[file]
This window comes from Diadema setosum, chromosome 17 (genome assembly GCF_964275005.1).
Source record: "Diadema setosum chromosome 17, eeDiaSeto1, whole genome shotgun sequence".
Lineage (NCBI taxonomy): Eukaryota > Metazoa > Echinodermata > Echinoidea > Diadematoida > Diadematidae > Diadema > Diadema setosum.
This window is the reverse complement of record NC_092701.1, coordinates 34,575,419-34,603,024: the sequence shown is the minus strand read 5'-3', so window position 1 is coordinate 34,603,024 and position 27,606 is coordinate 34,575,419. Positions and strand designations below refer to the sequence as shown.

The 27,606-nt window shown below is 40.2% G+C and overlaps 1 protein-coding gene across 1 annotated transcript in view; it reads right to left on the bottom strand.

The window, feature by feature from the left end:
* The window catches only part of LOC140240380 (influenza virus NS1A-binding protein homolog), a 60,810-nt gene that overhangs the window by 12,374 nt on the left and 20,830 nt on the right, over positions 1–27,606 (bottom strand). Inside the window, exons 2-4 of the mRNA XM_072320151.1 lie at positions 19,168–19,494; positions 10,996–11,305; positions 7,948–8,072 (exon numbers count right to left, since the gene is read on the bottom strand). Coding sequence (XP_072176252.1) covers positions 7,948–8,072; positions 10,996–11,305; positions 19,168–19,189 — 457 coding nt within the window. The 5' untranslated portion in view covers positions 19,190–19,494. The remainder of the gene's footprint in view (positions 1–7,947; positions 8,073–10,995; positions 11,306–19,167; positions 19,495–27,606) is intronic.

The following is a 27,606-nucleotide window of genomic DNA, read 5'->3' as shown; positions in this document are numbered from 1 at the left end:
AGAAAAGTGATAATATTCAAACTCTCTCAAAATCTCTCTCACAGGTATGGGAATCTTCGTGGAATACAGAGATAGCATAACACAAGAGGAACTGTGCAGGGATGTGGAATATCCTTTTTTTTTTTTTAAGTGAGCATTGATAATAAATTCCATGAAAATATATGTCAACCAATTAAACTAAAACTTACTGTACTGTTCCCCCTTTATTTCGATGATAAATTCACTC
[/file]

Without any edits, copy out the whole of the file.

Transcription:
This window comes from Diadema setosum, chromosome 17 (genome assembly GCF_964275005.1).
Source record: "Diadema setosum chromosome 17, eeDiaSeto1, whole genome shotgun sequence".
Lineage (NCBI taxonomy): Eukaryota > Metazoa > Echinodermata > Echinoidea > Diadematoida > Diadematidae > Diadema > Diadema setosum.
This window is the reverse complement of record NC_092701.1, coordinates 34,575,419-34,603,024: the sequence shown is the minus strand read 5'-3', so window position 1 is coordinate 34,603,024 and position 27,606 is coordinate 34,575,419. Positions and strand designations below refer to the sequence as shown.

The 27,606-nt window shown below is 40.2% G+C and overlaps 1 protein-coding gene across 1 annotated transcript in view; it reads right to left on the bottom strand.

The window, feature by feature from the left end:
* The window catches only part of LOC140240380 (influenza virus NS1A-binding protein homolog), a 60,810-nt gene that overhangs the window by 12,374 nt on the left and 20,830 nt on the right, over positions 1–27,606 (bottom strand). Inside the window, exons 2-4 of the mRNA XM_072320151.1 lie at positions 19,168–19,494; positions 10,996–11,305; positions 7,948–8,072 (exon numbers count right to left, since the gene is read on the bottom strand). Coding sequence (XP_072176252.1) covers positions 7,948–8,072; positions 10,996–11,305; positions 19,168–19,189 — 457 coding nt within the window. The 5' untranslated portion in view covers positions 19,190–19,494. The remainder of the gene's footprint in view (positions 1–7,947; positions 8,073–10,995; positions 11,306–19,167; positions 19,495–27,606) is intronic.

The following is a 27,606-nucleotide window of genomic DNA, read 5'->3' as shown; positions in this document are numbered from 1 at the left end:
AGAAAAGTGATAATATTCAAACTCTCTCAAAATCTCTCTCACAGGTATGGGAATCTTCGTGGAATACAGAGATAGCATAACACAAGAGGAACTGTGCAGGGATGTGGAATATCCTTTTTTTTTTTTTAAGTGAGCATTGATAATAAATTCCATGAAAATATATGTCAACCAATTAAACTAAAACTTACTGTACTGTTCCCCCTTTATTTCGATGATAAATTCACTC